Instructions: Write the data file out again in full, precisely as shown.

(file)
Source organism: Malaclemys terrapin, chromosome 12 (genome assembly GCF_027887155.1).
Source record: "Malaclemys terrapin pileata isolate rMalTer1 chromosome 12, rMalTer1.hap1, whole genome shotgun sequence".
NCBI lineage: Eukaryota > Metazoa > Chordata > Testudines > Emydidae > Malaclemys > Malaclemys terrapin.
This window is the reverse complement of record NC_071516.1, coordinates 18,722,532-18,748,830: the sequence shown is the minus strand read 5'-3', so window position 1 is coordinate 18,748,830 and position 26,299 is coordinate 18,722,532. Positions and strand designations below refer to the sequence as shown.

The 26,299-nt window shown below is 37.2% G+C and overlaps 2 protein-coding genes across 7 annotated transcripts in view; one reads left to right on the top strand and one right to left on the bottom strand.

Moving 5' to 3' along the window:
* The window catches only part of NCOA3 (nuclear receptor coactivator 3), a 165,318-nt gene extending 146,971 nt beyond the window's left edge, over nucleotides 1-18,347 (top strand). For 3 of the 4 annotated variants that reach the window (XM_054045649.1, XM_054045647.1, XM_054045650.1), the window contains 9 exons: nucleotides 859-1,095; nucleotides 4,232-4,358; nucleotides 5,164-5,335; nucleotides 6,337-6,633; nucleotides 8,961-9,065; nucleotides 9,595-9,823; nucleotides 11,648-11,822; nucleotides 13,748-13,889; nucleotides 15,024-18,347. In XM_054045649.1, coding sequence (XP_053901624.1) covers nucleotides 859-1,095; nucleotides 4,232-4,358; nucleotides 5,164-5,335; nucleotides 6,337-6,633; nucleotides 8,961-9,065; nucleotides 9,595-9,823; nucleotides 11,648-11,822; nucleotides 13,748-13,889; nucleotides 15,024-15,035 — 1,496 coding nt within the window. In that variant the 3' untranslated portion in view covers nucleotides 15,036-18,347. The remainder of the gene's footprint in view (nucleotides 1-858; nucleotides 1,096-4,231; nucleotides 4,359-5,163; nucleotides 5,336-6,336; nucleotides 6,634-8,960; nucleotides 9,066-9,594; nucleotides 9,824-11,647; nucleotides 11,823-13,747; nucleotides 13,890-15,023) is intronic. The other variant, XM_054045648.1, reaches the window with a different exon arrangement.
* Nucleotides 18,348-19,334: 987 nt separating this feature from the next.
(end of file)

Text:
Source organism: Malaclemys terrapin, chromosome 12 (genome assembly GCF_027887155.1).
Source record: "Malaclemys terrapin pileata isolate rMalTer1 chromosome 12, rMalTer1.hap1, whole genome shotgun sequence".
NCBI lineage: Eukaryota > Metazoa > Chordata > Testudines > Emydidae > Malaclemys > Malaclemys terrapin.
This window is the reverse complement of record NC_071516.1, coordinates 18,722,532-18,748,830: the sequence shown is the minus strand read 5'-3', so window position 1 is coordinate 18,748,830 and position 26,299 is coordinate 18,722,532. Positions and strand designations below refer to the sequence as shown.

The 26,299-nt window shown below is 37.2% G+C and overlaps 2 protein-coding genes across 7 annotated transcripts in view; one reads left to right on the top strand and one right to left on the bottom strand.

Moving 5' to 3' along the window:
* The window catches only part of NCOA3 (nuclear receptor coactivator 3), a 165,318-nt gene extending 146,971 nt beyond the window's left edge, over nucleotides 1-18,347 (top strand). For 3 of the 4 annotated variants that reach the window (XM_054045649.1, XM_054045647.1, XM_054045650.1), the window contains 9 exons: nucleotides 859-1,095; nucleotides 4,232-4,358; nucleotides 5,164-5,335; nucleotides 6,337-6,633; nucleotides 8,961-9,065; nucleotides 9,595-9,823; nucleotides 11,648-11,822; nucleotides 13,748-13,889; nucleotides 15,024-18,347. In XM_054045649.1, coding sequence (XP_053901624.1) covers nucleotides 859-1,095; nucleotides 4,232-4,358; nucleotides 5,164-5,335; nucleotides 6,337-6,633; nucleotides 8,961-9,065; nucleotides 9,595-9,823; nucleotides 11,648-11,822; nucleotides 13,748-13,889; nucleotides 15,024-15,035 — 1,496 coding nt within the window. In that variant the 3' untranslated portion in view covers nucleotides 15,036-18,347. The remainder of the gene's footprint in view (nucleotides 1-858; nucleotides 1,096-4,231; nucleotides 4,359-5,163; nucleotides 5,336-6,336; nucleotides 6,634-8,960; nucleotides 9,066-9,594; nucleotides 9,824-11,647; nucleotides 11,823-13,747; nucleotides 13,890-15,023) is intronic. The other variant, XM_054045648.1, reaches the window with a different exon arrangement.
* Nucleotides 18,348-19,334: 987 nt separating this feature from the next.